In the current standards-based environment, many social studies teachers look for opportunities to engage their students in meaningful, substantive work while simultaneously keeping to the pacing guide. In this session, participants will be introduced to a research-based process for student documentary film creation designed and tested for the standards-based classroom.
Mark Hofer, College of William and Mary, Williamsburg, VA, US; Kathy Swan, University of Kentucky, Lexington, KY, US
Do you teach social studies methods for teacher candidates? Strategies to motivate teacher candidates to teach social studies that enhances student learning will be presented and discussed.
Cheryl Torrez, The University of New Mexico, Albuquerque, NM, US; Scott Waring, University of Central Florida, Orlando, FL, US
An 18th century Louisiana village provides an engaging backdrop for bringing CCSS to life for elementary and middle school students via collaboration between living history museum, university, and local schools.
Toby Daspit, University of Louisiana at Lafayette, Lafayette, LA, US; Jolie Johnson, Vermilionville Folklife Center, Lafayette, LA, ; Janet Pope, Lafayette Parish School System, Lafayette, LA, US; Elaine Riley-Taylor, University of Louisiana at Lafayette, Lafayette, LA, US
Encourage your students to think critically about museum exhibits by using technology to create an online gallery of inquiry. Detailed lesson ideas and instructions for digital immigrants and natives.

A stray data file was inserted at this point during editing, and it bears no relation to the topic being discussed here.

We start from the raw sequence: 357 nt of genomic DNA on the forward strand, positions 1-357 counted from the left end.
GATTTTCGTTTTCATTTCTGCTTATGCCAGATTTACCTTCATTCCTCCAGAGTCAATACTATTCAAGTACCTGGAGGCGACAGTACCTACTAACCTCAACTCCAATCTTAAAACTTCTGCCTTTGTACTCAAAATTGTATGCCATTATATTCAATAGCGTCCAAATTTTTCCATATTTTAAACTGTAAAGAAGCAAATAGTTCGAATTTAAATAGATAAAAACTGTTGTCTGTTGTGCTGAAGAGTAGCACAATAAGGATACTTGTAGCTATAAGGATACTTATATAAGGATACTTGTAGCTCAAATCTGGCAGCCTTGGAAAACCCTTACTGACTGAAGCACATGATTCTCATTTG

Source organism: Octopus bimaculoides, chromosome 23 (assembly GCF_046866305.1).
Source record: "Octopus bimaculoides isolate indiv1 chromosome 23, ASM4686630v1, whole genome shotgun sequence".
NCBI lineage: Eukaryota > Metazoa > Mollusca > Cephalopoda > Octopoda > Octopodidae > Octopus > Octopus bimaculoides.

Rhonda Gambill, Indiana University, Bloomington, IN, US
Three Teaching American History grant teachers share their research findings regarding a collection of Depression-era sources and creative ideas for using photographs, documents, and maps to create a classroom museum.
Christi Carlson, Northern Arizona University, Flagstaff, AZ, US; Heather Walker, Williams High School, Flagstaff, AZ, US; Lori Wright, Coconino High School, Flagstaff, AZ, US
Make your classroom come alive with the sound of music. Music helps students learn world and U.S. history and helps teachers engage a class. Free resources provided. Bring your ears!
Davis Hartwell, Cheverus High School, Portland, ME, US; Stuart Tisdale, Cheverus High School, Portland, ME, US
Examine interrelated cultural issues in history and art using the Saint Louis Art Museum (SLAM) collection. Develop techniques for sharpening students' visual literacy skills through extended observation and interpretative exercises.
Jennifer Doyle, Saint Louis Art Museum, St. Louis, MO, US
Explore practical applications of psychology in your social studies classroom utilizing psychological principles and studies to enhance contextual understanding of historical events and personalities with insightful and engaging activities.
Craig Burguiere, Red Hook Central School District, Red Hook, NY, US; Ron Dombrowski, Red Hook Central School District, Red Hook, NY, US
Preserving American Freedom, a new digital resource, explores U.S. history and civics through primary sources. Come learn how its design fosters teaching reading and writing in the social studies classroom.
Beth Twiss Houting, Historical Society of Pennsylvania, Philadelphia, PA, US
How to Select and Frame Historical and Contemporary Controversies to Promote High-Quality DiscussionSubmitted by TimDaly on Thu, 08/01/2013 - 2:51pm
Discussions that promote powerful learning about public issues need to be focused on important questions that help students explore core concepts, weigh empirical evidence, and deliberate tensions among core values.
Christopher Esposito, Downers Grove South High School, Downers Grove, IL, US